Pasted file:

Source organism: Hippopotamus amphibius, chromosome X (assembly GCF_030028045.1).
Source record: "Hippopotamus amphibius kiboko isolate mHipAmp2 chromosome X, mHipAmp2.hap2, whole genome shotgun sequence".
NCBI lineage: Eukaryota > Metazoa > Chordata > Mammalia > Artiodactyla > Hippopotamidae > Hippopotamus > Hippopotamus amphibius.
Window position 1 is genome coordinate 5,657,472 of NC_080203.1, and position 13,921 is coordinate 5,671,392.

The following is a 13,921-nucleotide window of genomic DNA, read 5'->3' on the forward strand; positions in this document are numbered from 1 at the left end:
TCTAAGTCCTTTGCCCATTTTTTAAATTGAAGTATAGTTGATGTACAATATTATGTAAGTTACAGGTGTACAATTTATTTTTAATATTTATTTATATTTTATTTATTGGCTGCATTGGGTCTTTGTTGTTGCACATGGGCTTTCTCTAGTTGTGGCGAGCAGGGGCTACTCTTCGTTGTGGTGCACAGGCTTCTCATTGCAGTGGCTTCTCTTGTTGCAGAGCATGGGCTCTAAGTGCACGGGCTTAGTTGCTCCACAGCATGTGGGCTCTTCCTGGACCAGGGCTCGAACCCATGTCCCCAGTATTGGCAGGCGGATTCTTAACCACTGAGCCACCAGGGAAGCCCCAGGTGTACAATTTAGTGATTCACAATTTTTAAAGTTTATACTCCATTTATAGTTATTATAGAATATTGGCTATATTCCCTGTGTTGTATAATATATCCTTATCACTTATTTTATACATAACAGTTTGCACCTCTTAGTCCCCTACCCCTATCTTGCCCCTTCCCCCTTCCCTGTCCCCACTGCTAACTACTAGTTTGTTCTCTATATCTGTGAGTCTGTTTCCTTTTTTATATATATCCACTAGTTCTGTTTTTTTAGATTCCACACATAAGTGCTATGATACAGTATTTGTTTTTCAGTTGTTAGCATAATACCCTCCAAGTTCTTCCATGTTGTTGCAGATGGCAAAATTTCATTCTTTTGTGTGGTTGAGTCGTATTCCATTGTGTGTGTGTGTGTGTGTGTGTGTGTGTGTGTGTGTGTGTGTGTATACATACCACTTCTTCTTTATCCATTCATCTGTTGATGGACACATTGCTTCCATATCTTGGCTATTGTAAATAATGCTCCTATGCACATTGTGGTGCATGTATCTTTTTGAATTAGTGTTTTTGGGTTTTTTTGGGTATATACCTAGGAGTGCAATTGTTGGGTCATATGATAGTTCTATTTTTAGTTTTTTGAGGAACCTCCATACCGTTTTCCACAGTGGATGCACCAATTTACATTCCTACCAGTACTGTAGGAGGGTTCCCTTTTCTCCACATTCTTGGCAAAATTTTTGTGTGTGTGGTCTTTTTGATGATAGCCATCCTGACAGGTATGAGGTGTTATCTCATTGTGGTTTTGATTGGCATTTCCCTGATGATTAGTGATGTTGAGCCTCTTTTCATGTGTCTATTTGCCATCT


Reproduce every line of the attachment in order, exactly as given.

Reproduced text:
Source organism: Hippopotamus amphibius, chromosome X (assembly GCF_030028045.1).
Source record: "Hippopotamus amphibius kiboko isolate mHipAmp2 chromosome X, mHipAmp2.hap2, whole genome shotgun sequence".
NCBI lineage: Eukaryota > Metazoa > Chordata > Mammalia > Artiodactyla > Hippopotamidae > Hippopotamus > Hippopotamus amphibius.
Window position 1 is genome coordinate 5,657,472 of NC_080203.1, and position 13,921 is coordinate 5,671,392.

The following is a 13,921-nucleotide window of genomic DNA, read 5'->3' on the forward strand; positions in this document are numbered from 1 at the left end:
TCTAAGTCCTTTGCCCATTTTTTAAATTGAAGTATAGTTGATGTACAATATTATGTAAGTTACAGGTGTACAATTTATTTTTAATATTTATTTATATTTTATTTATTGGCTGCATTGGGTCTTTGTTGTTGCACATGGGCTTTCTCTAGTTGTGGCGAGCAGGGGCTACTCTTCGTTGTGGTGCACAGGCTTCTCATTGCAGTGGCTTCTCTTGTTGCAGAGCATGGGCTCTAAGTGCACGGGCTTAGTTGCTCCACAGCATGTGGGCTCTTCCTGGACCAGGGCTCGAACCCATGTCCCCAGTATTGGCAGGCGGATTCTTAACCACTGAGCCACCAGGGAAGCCCCAGGTGTACAATTTAGTGATTCACAATTTTTAAAGTTTATACTCCATTTATAGTTATTATAGAATATTGGCTATATTCCCTGTGTTGTATAATATATCCTTATCACTTATTTTATACATAACAGTTTGCACCTCTTAGTCCCCTACCCCTATCTTGCCCCTTCCCCCTTCCCTGTCCCCACTGCTAACTACTAGTTTGTTCTCTATATCTGTGAGTCTGTTTCCTTTTTTATATATATCCACTAGTTCTGTTTTTTTAGATTCCACACATAAGTGCTATGATACAGTATTTGTTTTTCAGTTGTTAGCATAATACCCTCCAAGTTCTTCCATGTTGTTGCAGATGGCAAAATTTCATTCTTTTGTGTGGTTGAGTCGTATTCCATTGTGTGTGTGTGTGTGTGTGTGTGTGTGTGTGTGTGTGTGTGTGTATACATACCACTTCTTCTTTATCCATTCATCTGTTGATGGACACATTGCTTCCATATCTTGGCTATTGTAAATAATGCTCCTATGCACATTGTGGTGCATGTATCTTTTTGAATTAGTGTTTTTGGGTTTTTTTGGGTATATACCTAGGAGTGCAATTGTTGGGTCATATGATAGTTCTATTTTTAGTTTTTTGAGGAACCTCCATACCGTTTTCCACAGTGGATGCACCAATTTACATTCCTACCAGTACTGTAGGAGGGTTCCCTTTTCTCCACATTCTTGGCAAAATTTTTGTGTGTGTGGTCTTTTTGATGATAGCCATCCTGACAGGTATGAGGTGTTATCTCATTGTGGTTTTGATTGGCATTTCCCTGATGATTAGTGATGTTGAGCCTCTTTTCATGTGTCTATTTGCCATCT